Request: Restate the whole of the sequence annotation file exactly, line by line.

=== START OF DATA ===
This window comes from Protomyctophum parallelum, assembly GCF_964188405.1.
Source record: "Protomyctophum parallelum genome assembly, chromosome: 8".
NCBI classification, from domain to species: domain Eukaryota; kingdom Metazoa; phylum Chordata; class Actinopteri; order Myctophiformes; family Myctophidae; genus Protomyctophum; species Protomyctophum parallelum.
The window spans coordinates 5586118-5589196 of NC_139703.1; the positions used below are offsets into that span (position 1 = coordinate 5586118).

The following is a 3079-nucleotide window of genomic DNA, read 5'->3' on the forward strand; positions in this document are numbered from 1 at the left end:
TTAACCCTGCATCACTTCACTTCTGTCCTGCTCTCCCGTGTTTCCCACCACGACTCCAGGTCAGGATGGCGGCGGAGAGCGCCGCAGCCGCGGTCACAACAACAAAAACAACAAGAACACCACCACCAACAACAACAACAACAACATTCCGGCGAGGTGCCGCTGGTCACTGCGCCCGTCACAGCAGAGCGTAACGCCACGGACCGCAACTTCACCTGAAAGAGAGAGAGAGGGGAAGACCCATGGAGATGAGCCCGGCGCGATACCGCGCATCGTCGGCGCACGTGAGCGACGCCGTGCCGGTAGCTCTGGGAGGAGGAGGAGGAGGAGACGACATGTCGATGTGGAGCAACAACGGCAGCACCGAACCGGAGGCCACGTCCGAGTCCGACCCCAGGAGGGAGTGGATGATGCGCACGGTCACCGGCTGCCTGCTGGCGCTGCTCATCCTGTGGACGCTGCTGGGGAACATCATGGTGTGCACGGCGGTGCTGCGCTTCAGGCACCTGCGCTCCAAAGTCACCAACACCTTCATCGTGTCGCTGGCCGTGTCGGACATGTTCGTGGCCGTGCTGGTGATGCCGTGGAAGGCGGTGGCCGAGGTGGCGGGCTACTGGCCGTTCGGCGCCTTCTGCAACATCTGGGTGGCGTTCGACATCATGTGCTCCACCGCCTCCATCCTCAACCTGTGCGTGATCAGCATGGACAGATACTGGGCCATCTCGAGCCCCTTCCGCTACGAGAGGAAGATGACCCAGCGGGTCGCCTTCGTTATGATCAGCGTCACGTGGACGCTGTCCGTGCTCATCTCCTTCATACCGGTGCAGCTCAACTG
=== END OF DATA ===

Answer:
This window comes from Protomyctophum parallelum, assembly GCF_964188405.1.
Source record: "Protomyctophum parallelum genome assembly, chromosome: 8".
NCBI classification, from domain to species: domain Eukaryota; kingdom Metazoa; phylum Chordata; class Actinopteri; order Myctophiformes; family Myctophidae; genus Protomyctophum; species Protomyctophum parallelum.
The window spans coordinates 5586118-5589196 of NC_139703.1; the positions used below are offsets into that span (position 1 = coordinate 5586118).

The following is a 3079-nucleotide window of genomic DNA, read 5'->3' on the forward strand; positions in this document are numbered from 1 at the left end:
TTAACCCTGCATCACTTCACTTCTGTCCTGCTCTCCCGTGTTTCCCACCACGACTCCAGGTCAGGATGGCGGCGGAGAGCGCCGCAGCCGCGGTCACAACAACAAAAACAACAAGAACACCACCACCAACAACAACAACAACAACATTCCGGCGAGGTGCCGCTGGTCACTGCGCCCGTCACAGCAGAGCGTAACGCCACGGACCGCAACTTCACCTGAAAGAGAGAGAGAGGGGAAGACCCATGGAGATGAGCCCGGCGCGATACCGCGCATCGTCGGCGCACGTGAGCGACGCCGTGCCGGTAGCTCTGGGAGGAGGAGGAGGAGGAGACGACATGTCGATGTGGAGCAACAACGGCAGCACCGAACCGGAGGCCACGTCCGAGTCCGACCCCAGGAGGGAGTGGATGATGCGCACGGTCACCGGCTGCCTGCTGGCGCTGCTCATCCTGTGGACGCTGCTGGGGAACATCATGGTGTGCACGGCGGTGCTGCGCTTCAGGCACCTGCGCTCCAAAGTCACCAACACCTTCATCGTGTCGCTGGCCGTGTCGGACATGTTCGTGGCCGTGCTGGTGATGCCGTGGAAGGCGGTGGCCGAGGTGGCGGGCTACTGGCCGTTCGGCGCCTTCTGCAACATCTGGGTGGCGTTCGACATCATGTGCTCCACCGCCTCCATCCTCAACCTGTGCGTGATCAGCATGGACAGATACTGGGCCATCTCGAGCCCCTTCCGCTACGAGAGGAAGATGACCCAGCGGGTCGCCTTCGTTATGATCAGCGTCACGTGGACGCTGTCCGTGCTCATCTCCTTCATACCGGTGCAGCTCAACTG